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 April 27th, 2013, 03:48 PM #1 Newbie   Joined: Apr 2012 Posts: 21 Thanks: 0 Optimisation and Extreme Value Theorem Hi all! I apologise if this is in the wrong forum, but I was unsure where else it would go. I'm struggling with this exam revision question that's loosely based around optimisation. The question is: Two towns are located near the straight of a shore of a lake. Their nearest distances to points on the shore are 1km and 2km respectively, and these points on the shore are 6km apart. A fishing pier is to be built on the shore of the lake and a straight road from each town to the pier is to be constructed. Where should the pier be positioned to minimise the sum of distances form the towns to the pier? Now the teacher gave us a hint and said to use the Extreme Value Theorem, and try to find the crit points and thus, the maximum and minimums. However, I get extremely lost somewhere near the beginning of that I've tried multiple times, but I generally fail somewhat. If anyone out there has a solution, I'd be eternally grateful; this question has been bugging me for a week now. I've uploaded a picture of the diagram we're given. IMG_0621.JPG Last edited by skipjack; November 22nd, 2017 at 09:57 AM.
 April 27th, 2013, 04:39 PM #2 Global Moderator     Joined: Oct 2008 From: London, Ontario, Canada - The Forest City Posts: 7,879 Thanks: 1087 Math Focus: Elementary mathematics and beyond Re: Optimisation and Extreme Value Theorem A function describing the sum of the distances of the two towns from the pier is $\displaystyle f(x)\,=\,\sqrt{1^2\,+\,x^2}\,+\,\sqrt{2^2\,+\,(6\,-\,x)^2}$ Differentiate, set $f\,^\prime(x)$ equal to zero and solve for $x$: $\displaystyle f\,^\prime(x)\,=\,\frac{x}{\sqrt{1\,+\,x^2}}\,+ \,\frac{x\,-\,6}{\sqrt{x^2\,-\,12x\,+\,40}}\,=\,0$ $\displaystyle x^2(x^2\,-\,12x\,+\,40)\,=\,(x^2\,-\,12x\,+\,36)(1\,+\,x^2)$ $\displaystyle \cancel{x^4}\,-\,\cancel{12x^3}\,+\,40x^2\,=\,x^2\,-\,12x\,+\,36\,+\,\cancel{x^4}\,-\,\cancel{12x^3}\,+\,36x^2$ $\displaystyle 3x^2\,+\,12x\,-\,36\,=\,0$ $\displaystyle x^2\,+\,4x\,-\,12\,=\,0$ $\displaystyle (x\,+\,6)(x\,-\,2)\,=\,0\,\Rightarrow\,x\,=\,2$ Last edited by skipjack; November 22nd, 2017 at 11:34 AM.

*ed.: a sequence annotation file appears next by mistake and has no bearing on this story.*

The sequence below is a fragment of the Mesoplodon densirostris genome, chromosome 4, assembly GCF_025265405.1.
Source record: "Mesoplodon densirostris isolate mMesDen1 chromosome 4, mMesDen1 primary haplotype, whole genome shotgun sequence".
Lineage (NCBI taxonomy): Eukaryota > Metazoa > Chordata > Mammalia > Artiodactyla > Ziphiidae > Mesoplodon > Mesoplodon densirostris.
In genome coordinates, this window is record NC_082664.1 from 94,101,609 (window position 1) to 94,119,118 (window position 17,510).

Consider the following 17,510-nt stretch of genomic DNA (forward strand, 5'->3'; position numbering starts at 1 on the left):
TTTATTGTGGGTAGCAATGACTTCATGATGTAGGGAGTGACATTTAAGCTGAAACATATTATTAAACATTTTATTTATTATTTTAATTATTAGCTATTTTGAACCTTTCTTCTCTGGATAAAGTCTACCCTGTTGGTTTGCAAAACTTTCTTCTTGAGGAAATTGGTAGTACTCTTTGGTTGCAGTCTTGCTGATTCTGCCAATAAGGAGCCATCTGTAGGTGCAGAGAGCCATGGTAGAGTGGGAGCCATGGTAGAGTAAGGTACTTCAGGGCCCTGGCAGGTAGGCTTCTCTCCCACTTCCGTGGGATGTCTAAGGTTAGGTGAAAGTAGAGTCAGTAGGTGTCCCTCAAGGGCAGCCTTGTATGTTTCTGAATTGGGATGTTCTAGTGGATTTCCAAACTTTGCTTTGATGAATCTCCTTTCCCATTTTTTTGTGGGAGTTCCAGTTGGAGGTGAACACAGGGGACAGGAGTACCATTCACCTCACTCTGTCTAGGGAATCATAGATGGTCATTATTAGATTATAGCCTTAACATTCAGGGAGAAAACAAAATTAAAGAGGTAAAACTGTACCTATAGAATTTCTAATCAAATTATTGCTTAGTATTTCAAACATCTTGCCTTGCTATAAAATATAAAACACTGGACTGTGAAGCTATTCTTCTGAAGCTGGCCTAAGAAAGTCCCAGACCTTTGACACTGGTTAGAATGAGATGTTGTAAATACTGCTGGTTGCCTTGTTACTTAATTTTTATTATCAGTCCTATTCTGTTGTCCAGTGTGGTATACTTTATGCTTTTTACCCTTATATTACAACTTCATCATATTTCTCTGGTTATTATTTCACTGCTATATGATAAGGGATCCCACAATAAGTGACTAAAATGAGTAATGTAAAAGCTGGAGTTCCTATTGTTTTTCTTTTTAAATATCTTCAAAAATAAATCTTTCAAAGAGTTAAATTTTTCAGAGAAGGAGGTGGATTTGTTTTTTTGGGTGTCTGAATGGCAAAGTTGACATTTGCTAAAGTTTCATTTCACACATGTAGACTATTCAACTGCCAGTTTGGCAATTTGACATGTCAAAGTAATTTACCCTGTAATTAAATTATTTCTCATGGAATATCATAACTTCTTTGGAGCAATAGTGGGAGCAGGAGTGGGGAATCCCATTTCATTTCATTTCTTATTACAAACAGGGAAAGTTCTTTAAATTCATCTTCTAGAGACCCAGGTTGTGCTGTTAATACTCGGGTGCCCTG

April 27th, 2013, 04:54 PM #3 Newbie   Joined: Apr 2012 Posts: 21 Thanks: 0 Re: Optimisation and Extreme Value Theorem ... I'm speechless. That looks so easy. Thank you so much. I was doing double differentials, derivative tests, and everything in between. I appreciate it mate.
 April 27th, 2013, 05:10 PM #4 Global Moderator     Joined: Oct 2008 From: London, Ontario, Canada - The Forest City Posts: 7,879 Thanks: 1087 Math Focus: Elementary mathematics and beyond Re: Optimisation and Extreme Value Theorem You may need to confirm that x = 2 is a minimum. You can use the second derivative test.
 April 28th, 2013, 01:34 AM #5 Newbie   Joined: Apr 2012 Posts: 21 Thanks: 0 Re: Optimisation and Extreme Value Theorem I will do exactly that. Thank you sir.
 November 21st, 2017, 05:09 PM #6 Newbie   Joined: Nov 2017 From: Kamloops, BC, Canada Posts: 1 Thanks: 0 Answer is cut off? Hallo, I'm doing the same question, but still confused due to how the answer from "greg" is "... from the pier is Differentiate, ....". Why is it cutoff and not showing the function? Last edited by skipjack; November 22nd, 2017 at 10:05 AM.
November 21st, 2017, 05:31 PM   #7
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Quote:
 Originally Posted by roydencooke Hallo, Im doing the same question but still confused due to how the answer from "greg" is "... from the pier is Differentiate, ....". Why is it cutoff and not showing the function?
updated old latex tags and some syntax for clarity

note that the post is from 2013 ...

Quote:
 Originally Posted by greg1313 A function describing the sum of the distances of the two towns from the pier is $f(x)\,=\,\sqrt{1^2\,+\,x^2}\,+\,\sqrt{2^2\,+\,(6-x)^2}$ Differentiate, set $f\,^\prime(x)$ equal to zero and solve for $x$: $\displaystyle f\,^\prime(x)\,=\,\frac{x}{\sqrt{1\,+\,x^2}}\,+ \,\frac{x\,-\,6}{\sqrt{x^2\,-\,12x\,+\,40}}\,=\,0$ $x^2(x^2\,-\,12x\,+\,40)\,=\,(x^2\,-\,12x\,+\,36)(1\,+\,x^2)$ $\cancel{x^4}\,-\,\cancel{12x^3}\,+\,40x^2\,=\,x^2\,-\,12x\,+\,36\,+\,\cancel{x^4}\,-\,\cancel{12x^3}\,+\,36x^2$ $3x^2\,+\,12x\,-\,36\,=\,0$ $x^2\,+\,4x\,-\,12\,=\,0$ $(x\,+\,6)(x\,-\,2)\,=\,0\,\Rightarrow\,x\,=\,2$

Last edited by skipjack; November 22nd, 2017 at 11:38 AM.

 November 22nd, 2017, 11:20 AM #8 Global Moderator   Joined: Dec 2006 Posts: 19,731 Thanks: 1808 With a diagram that shows where the pier should be (see below), it's easy to see that tan($\theta$) = 2, so that $x$ = 2. Roads.JPG The lower right corner in the diagram is the reflection of T$_2$ in the shore of the lake, and so has a fixed position. The pier needs to lie on the straight line between T$_1$ and that position.

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